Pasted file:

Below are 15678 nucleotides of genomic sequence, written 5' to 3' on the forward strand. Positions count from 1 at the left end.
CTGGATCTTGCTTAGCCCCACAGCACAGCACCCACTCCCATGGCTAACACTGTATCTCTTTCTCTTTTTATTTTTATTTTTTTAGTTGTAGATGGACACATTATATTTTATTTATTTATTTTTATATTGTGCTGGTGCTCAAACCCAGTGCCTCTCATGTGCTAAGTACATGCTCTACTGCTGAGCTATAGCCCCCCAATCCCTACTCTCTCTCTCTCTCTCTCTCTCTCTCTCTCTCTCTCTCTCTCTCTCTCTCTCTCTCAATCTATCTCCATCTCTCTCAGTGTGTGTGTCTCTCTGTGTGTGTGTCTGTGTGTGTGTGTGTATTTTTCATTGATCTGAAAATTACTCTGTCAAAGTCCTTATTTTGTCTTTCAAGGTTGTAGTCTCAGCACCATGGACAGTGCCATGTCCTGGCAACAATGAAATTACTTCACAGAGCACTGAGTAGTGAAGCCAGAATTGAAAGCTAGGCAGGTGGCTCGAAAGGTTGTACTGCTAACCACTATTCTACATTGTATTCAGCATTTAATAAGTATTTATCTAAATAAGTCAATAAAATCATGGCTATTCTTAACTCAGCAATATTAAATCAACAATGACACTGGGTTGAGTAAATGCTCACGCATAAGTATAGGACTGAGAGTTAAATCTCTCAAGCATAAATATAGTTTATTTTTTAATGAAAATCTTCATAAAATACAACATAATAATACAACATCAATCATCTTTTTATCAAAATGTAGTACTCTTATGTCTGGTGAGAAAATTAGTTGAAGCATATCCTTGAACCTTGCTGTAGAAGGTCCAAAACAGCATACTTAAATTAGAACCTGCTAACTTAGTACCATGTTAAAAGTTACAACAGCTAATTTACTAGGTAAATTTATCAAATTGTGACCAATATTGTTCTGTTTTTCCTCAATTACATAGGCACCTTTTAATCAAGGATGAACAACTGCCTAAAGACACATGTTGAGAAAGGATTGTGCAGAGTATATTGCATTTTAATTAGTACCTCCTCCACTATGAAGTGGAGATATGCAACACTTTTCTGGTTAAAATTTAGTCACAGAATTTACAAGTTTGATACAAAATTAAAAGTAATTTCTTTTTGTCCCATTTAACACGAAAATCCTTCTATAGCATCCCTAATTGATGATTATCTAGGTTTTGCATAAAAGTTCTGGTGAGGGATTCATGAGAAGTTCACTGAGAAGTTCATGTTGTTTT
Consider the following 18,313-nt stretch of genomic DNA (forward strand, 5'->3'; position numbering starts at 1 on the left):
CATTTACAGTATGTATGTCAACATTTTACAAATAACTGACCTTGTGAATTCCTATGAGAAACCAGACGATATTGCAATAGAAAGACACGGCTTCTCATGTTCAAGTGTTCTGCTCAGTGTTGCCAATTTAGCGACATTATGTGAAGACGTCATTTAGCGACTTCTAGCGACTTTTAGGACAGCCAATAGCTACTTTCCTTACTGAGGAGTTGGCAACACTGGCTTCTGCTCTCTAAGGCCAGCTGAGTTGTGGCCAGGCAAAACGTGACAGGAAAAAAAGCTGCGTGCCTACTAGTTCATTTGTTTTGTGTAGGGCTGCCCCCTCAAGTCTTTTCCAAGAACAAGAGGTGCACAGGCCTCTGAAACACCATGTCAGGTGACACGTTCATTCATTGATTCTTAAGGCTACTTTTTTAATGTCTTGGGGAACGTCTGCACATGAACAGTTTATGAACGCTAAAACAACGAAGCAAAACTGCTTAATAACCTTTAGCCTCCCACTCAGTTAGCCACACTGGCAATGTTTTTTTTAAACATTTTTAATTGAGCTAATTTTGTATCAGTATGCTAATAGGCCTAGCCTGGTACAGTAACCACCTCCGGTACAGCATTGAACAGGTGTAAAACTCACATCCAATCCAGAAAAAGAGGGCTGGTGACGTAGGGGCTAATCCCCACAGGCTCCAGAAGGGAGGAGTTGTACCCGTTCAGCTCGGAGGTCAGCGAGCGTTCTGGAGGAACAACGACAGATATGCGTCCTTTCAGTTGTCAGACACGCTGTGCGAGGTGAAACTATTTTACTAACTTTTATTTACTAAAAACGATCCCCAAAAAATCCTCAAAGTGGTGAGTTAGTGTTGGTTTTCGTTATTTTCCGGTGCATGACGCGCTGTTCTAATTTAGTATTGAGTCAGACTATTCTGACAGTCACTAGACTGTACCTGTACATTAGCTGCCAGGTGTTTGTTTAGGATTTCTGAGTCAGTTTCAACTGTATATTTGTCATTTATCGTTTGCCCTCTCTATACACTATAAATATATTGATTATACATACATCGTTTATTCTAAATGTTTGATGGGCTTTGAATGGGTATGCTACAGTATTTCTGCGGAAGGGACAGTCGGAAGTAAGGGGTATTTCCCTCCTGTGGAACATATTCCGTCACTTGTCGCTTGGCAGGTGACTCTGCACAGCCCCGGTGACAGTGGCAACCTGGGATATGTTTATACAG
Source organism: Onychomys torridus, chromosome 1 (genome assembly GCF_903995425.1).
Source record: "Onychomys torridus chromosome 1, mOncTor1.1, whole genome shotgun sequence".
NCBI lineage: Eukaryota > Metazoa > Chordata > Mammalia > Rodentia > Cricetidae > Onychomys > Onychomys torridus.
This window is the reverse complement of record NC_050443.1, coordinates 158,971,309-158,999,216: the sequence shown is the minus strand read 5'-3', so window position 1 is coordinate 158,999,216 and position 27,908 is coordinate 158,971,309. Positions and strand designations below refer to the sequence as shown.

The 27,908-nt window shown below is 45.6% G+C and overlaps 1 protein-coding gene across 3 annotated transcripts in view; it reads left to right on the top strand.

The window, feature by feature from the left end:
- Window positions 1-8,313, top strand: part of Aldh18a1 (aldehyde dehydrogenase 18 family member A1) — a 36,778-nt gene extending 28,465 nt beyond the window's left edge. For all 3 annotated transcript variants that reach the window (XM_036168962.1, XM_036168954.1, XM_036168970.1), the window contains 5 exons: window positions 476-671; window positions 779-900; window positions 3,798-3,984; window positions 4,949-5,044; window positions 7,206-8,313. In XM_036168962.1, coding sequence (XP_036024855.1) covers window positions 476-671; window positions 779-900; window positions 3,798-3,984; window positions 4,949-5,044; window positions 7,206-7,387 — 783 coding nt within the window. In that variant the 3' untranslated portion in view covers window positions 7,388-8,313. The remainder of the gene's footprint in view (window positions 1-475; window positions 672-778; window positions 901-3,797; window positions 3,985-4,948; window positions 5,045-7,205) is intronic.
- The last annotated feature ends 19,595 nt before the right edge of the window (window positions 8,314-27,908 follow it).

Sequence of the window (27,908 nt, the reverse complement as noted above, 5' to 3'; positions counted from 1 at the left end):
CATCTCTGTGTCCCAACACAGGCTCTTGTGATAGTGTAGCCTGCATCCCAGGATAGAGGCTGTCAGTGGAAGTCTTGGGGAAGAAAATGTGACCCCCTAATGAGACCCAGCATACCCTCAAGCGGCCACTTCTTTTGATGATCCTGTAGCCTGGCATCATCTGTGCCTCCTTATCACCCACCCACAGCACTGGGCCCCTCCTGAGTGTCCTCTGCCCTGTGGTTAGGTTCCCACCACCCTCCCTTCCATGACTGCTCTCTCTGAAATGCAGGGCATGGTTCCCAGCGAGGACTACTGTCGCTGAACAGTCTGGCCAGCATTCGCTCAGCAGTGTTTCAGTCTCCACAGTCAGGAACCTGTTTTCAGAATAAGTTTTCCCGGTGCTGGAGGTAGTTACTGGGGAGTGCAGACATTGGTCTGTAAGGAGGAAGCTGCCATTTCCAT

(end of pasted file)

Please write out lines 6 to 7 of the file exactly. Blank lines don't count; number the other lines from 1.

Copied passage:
Source record: "Onychomys torridus chromosome 1, mOncTor1.1, whole genome shotgun sequence".
NCBI lineage: Eukaryota > Metazoa > Chordata > Mammalia > Rodentia > Cricetidae > Onychomys > Onychomys torridus.